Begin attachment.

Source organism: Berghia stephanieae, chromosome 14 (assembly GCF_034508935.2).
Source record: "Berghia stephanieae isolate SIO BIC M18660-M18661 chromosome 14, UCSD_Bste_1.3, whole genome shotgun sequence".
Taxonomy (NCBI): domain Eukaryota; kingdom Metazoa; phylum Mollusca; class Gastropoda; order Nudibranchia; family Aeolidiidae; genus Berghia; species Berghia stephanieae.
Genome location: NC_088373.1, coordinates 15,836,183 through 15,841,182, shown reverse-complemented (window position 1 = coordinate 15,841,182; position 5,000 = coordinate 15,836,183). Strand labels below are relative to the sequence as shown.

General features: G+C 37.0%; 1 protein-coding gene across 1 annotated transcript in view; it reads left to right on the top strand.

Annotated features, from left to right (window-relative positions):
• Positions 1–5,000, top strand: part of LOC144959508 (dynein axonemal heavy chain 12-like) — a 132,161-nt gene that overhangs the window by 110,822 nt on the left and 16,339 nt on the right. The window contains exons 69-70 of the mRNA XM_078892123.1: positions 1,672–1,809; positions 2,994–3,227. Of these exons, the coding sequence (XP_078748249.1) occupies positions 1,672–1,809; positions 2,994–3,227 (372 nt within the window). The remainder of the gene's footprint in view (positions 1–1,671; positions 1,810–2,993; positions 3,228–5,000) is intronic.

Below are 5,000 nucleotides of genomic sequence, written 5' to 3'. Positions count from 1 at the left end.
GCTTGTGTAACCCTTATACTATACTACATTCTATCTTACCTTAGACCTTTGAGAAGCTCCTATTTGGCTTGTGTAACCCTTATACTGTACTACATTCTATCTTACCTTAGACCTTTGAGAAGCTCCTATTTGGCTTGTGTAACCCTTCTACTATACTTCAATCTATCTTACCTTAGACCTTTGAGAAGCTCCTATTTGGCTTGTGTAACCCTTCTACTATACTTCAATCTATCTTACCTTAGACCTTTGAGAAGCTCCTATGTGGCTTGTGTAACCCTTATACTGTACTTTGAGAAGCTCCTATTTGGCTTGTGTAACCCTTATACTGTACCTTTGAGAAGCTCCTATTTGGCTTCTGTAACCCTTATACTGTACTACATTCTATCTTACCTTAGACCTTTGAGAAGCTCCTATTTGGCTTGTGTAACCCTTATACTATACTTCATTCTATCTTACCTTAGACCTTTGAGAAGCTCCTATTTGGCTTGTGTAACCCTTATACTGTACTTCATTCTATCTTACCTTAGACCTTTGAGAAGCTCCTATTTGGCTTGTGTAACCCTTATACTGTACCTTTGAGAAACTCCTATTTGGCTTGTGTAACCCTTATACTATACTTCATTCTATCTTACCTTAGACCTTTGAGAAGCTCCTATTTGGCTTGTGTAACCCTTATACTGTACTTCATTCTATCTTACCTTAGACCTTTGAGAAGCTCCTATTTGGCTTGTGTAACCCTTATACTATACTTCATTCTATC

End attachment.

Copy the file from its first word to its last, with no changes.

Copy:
Source organism: Berghia stephanieae, chromosome 14 (assembly GCF_034508935.2).
Source record: "Berghia stephanieae isolate SIO BIC M18660-M18661 chromosome 14, UCSD_Bste_1.3, whole genome shotgun sequence".
Taxonomy (NCBI): domain Eukaryota; kingdom Metazoa; phylum Mollusca; class Gastropoda; order Nudibranchia; family Aeolidiidae; genus Berghia; species Berghia stephanieae.
Genome location: NC_088373.1, coordinates 15,836,183 through 15,841,182, shown reverse-complemented (window position 1 = coordinate 15,841,182; position 5,000 = coordinate 15,836,183). Strand labels below are relative to the sequence as shown.

General features: G+C 37.0%; 1 protein-coding gene across 1 annotated transcript in view; it reads left to right on the top strand.

Annotated features, from left to right (window-relative positions):
• Positions 1–5,000, top strand: part of LOC144959508 (dynein axonemal heavy chain 12-like) — a 132,161-nt gene that overhangs the window by 110,822 nt on the left and 16,339 nt on the right. The window contains exons 69-70 of the mRNA XM_078892123.1: positions 1,672–1,809; positions 2,994–3,227. Of these exons, the coding sequence (XP_078748249.1) occupies positions 1,672–1,809; positions 2,994–3,227 (372 nt within the window). The remainder of the gene's footprint in view (positions 1–1,671; positions 1,810–2,993; positions 3,228–5,000) is intronic.

Below are 5,000 nucleotides of genomic sequence, written 5' to 3'. Positions count from 1 at the left end.
GCTTGTGTAACCCTTATACTATACTACATTCTATCTTACCTTAGACCTTTGAGAAGCTCCTATTTGGCTTGTGTAACCCTTATACTGTACTACATTCTATCTTACCTTAGACCTTTGAGAAGCTCCTATTTGGCTTGTGTAACCCTTCTACTATACTTCAATCTATCTTACCTTAGACCTTTGAGAAGCTCCTATTTGGCTTGTGTAACCCTTCTACTATACTTCAATCTATCTTACCTTAGACCTTTGAGAAGCTCCTATGTGGCTTGTGTAACCCTTATACTGTACTTTGAGAAGCTCCTATTTGGCTTGTGTAACCCTTATACTGTACCTTTGAGAAGCTCCTATTTGGCTTCTGTAACCCTTATACTGTACTACATTCTATCTTACCTTAGACCTTTGAGAAGCTCCTATTTGGCTTGTGTAACCCTTATACTATACTTCATTCTATCTTACCTTAGACCTTTGAGAAGCTCCTATTTGGCTTGTGTAACCCTTATACTGTACTTCATTCTATCTTACCTTAGACCTTTGAGAAGCTCCTATTTGGCTTGTGTAACCCTTATACTGTACCTTTGAGAAACTCCTATTTGGCTTGTGTAACCCTTATACTATACTTCATTCTATCTTACCTTAGACCTTTGAGAAGCTCCTATTTGGCTTGTGTAACCCTTATACTGTACTTCATTCTATCTTACCTTAGACCTTTGAGAAGCTCCTATTTGGCTTGTGTAACCCTTATACTATACTTCATTCTATC